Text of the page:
Saturday, 15 February 2014

crocodile shoes

crocodile style down slippers
I anticipate that one look at these elegant beasts will leave people with a desire or longing to create 'the look', so being a generous crafter I will outline the process.

1. Start with a pair of really stinky down boots destined for bin (3 years or so of foot pong and worn down soles optional). Wash slippers.
much loved worn stinky down bootles
2. One can cut the slippers up at this point and remove the down for later use but be prepared to find down in extraordinary places for weeks (such as in the DVD player and up your nose).
down trying not to stay in box
3. Look for a down boot or slipper pattern on internet (I really like these ones based on this pattern but my plates of meat are a bit too big). Failing that if you are impatient to crack on just make it up as you go along - get a pair of pre-existing slippers and cut out fabric pieces of approximately the same shape, but bigger, as these are giant slippers.

4. You need inner lining fabric (leftover from the patch jacket), stretch fleecy outer fabric (I got my scales fabric from Just Sew and had a hard time choosing which animal print to choose), some kind of hard-wearing fabric for the soles (I wanted the sticky slipper fabric or faux leather but could only find boiled wool felt locally so went for that) and ... by far the most important thing to remember when making a down-filled project is DOWN-PROOF FABRIC.  
pattern pieces based on pre-existing slipper design
5. Down-proof fabric: this has to be tightly woven with a high thread count. Without this the slippers would go from plump to flaccid in a few weeks, shedding feathers like a moulting duck. I was thrilled to learn that the stuff I needed was called 'cambric ticking'. This is such a lovely old-fashioned combination of words, conjuring images of The House of Elliott (I loved that series). I was even happier when I went into Just Sew and the lady immediately knew what this was and had it in stock (I love that shop). Of course you need to cut double pieces for the cambric ticking to line the lining and the outer.

If you don't live near any helpful shoe-making elves, continue as follows.

6. Sew the ticking to the lining pieces. Sew the front and back pieces to the 2 side pieces so the cambric is uppermost. Leave enough room to get your foot into the slipper but not too much room or the slippers will fall off (though there is a work-around with elastic).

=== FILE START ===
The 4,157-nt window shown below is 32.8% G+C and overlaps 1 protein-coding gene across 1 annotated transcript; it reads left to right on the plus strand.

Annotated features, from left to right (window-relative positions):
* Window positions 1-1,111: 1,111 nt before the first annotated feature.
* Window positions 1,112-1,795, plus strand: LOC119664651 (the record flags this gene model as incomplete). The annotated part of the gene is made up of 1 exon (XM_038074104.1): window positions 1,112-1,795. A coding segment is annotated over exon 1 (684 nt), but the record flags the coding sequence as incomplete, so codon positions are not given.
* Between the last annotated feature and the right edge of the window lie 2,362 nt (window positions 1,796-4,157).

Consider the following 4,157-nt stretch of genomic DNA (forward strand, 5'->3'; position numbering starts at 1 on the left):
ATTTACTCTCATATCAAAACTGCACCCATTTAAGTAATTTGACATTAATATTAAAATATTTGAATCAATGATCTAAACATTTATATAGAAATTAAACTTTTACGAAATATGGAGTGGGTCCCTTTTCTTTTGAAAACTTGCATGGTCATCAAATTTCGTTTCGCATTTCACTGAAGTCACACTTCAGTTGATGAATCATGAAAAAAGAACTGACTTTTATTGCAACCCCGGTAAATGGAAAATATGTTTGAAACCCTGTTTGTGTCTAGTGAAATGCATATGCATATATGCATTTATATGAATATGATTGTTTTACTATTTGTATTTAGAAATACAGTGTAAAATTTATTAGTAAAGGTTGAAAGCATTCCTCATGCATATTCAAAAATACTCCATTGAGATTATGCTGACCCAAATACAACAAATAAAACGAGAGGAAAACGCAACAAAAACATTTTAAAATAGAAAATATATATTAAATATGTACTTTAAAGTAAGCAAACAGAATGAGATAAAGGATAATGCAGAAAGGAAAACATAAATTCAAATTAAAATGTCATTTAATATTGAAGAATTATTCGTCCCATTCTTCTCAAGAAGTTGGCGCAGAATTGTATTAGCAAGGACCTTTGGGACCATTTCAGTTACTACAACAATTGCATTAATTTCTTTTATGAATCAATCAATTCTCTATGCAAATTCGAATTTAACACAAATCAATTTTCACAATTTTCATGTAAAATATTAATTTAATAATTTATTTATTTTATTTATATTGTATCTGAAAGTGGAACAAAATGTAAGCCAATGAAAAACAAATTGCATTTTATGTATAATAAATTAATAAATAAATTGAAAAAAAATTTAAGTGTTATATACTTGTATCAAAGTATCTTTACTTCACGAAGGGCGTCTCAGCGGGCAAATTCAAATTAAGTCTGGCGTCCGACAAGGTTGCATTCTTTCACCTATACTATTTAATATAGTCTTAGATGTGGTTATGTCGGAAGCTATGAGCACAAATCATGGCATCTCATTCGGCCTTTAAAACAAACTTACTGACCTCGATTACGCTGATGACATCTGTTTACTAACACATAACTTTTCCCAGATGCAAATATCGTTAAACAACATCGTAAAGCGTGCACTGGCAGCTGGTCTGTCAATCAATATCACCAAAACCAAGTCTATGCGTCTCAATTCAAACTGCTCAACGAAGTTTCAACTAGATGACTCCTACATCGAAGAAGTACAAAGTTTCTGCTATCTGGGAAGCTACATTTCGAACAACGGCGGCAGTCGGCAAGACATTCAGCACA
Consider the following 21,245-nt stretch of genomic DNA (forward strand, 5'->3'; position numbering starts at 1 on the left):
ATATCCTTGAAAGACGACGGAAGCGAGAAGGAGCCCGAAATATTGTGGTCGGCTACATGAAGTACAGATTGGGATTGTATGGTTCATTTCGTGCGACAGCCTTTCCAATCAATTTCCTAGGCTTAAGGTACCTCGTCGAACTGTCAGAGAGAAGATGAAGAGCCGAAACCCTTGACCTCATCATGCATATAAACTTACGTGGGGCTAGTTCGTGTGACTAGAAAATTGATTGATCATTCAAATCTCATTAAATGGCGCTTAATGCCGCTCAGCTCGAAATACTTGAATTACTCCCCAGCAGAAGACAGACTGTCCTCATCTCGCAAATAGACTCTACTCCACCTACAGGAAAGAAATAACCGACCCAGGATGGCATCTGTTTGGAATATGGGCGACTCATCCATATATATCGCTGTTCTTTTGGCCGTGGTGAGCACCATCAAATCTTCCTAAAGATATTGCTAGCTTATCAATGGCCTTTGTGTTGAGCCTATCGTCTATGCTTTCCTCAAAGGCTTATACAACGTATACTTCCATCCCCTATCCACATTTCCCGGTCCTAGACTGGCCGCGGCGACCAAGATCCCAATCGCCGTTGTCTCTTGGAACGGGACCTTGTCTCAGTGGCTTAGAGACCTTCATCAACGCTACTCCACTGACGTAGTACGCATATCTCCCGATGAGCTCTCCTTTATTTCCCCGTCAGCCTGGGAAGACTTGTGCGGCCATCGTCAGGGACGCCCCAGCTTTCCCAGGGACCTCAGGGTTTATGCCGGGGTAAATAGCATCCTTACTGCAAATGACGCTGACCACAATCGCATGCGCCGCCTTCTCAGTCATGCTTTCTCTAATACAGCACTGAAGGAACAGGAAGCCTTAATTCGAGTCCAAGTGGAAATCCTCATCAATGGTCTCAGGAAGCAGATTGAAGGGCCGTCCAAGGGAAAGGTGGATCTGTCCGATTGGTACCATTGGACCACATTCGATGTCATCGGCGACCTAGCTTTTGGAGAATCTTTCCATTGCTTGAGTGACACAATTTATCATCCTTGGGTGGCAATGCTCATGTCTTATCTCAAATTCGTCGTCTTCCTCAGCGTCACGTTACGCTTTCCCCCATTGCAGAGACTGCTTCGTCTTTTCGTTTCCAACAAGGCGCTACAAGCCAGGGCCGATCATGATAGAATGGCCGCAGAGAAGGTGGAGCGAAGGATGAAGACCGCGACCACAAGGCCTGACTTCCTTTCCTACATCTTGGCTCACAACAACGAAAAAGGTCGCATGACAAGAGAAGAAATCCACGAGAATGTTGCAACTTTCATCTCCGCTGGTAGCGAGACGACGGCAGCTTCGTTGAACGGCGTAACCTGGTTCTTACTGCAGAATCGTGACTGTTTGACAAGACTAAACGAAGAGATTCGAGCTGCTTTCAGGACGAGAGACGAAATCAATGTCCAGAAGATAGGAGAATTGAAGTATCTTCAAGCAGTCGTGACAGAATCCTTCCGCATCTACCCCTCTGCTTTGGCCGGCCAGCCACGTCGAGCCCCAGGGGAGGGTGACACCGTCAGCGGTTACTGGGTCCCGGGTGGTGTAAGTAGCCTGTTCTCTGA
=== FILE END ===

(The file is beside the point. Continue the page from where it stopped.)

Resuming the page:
cambric-lined lining
7. In the same way, sew the ticking to the outer (crocodile skin) fabric, this time ticking innermost. Attach the outer to the inner at the foot-hole opening (obviously turn the fabrics right side together to do this). 
body of slipper without sole
8. At this point the slippers have no sole/soul. I decided to sew an extra piece of quilt wadding to the ticking lined sole.
lining with wadding and boiled wool felt outer sole
9. Sew the sole lining to the slipper lining, right sides together. This is the shell of the slipper with the ticking-lined outer and lining facing each other:
completed slipper lining turned inside out (right)
10. Sew elastic to the foot-hole opening at the sides and back to ensure a snug fit. 
attaching sole and elastic
11. Sew felt sole to outer - remember to LEAVE A HOLE FOR STUFFING WITH THE DOWN.

12. Add down - this bit is very messy. Do outdoors unless you live in a county where it rains for about 200 days a year.
stuffing the slippers with down

 12. Trim excess fabric after ensuring correct fit (most important that the sole is the right size for your foot). Finish edging with suitable bias binding - I used skull ribbon.
skull ribbon
  13. Prance about daintily
Slippers lined with skull ribbon
14. Debate whether slippers look more like dinosaur eggs, crocodile shoes or a snake distended with mammal.
dragon eggs
crocodile shoe
snake eating a sheep
15. Gaze at new down slippers with pride, even if they are a bit lumpy looking.  Like the handspun Herdwicks , it isn't about perfection.
dinosaur egg slippers?

16. Don't bother buying Sock stop paint from Fun to Do. It might be solidified and unusable due to having been on the shelf for far to long and will only lead to disappointment.


Josie said...

That's too funny! Also loving your patchwork pants. Thanks for sharing.

Thimble said...

Thanks. Owner of patch pants hasn't summoned courage to wear them yet. Love your tea cosies.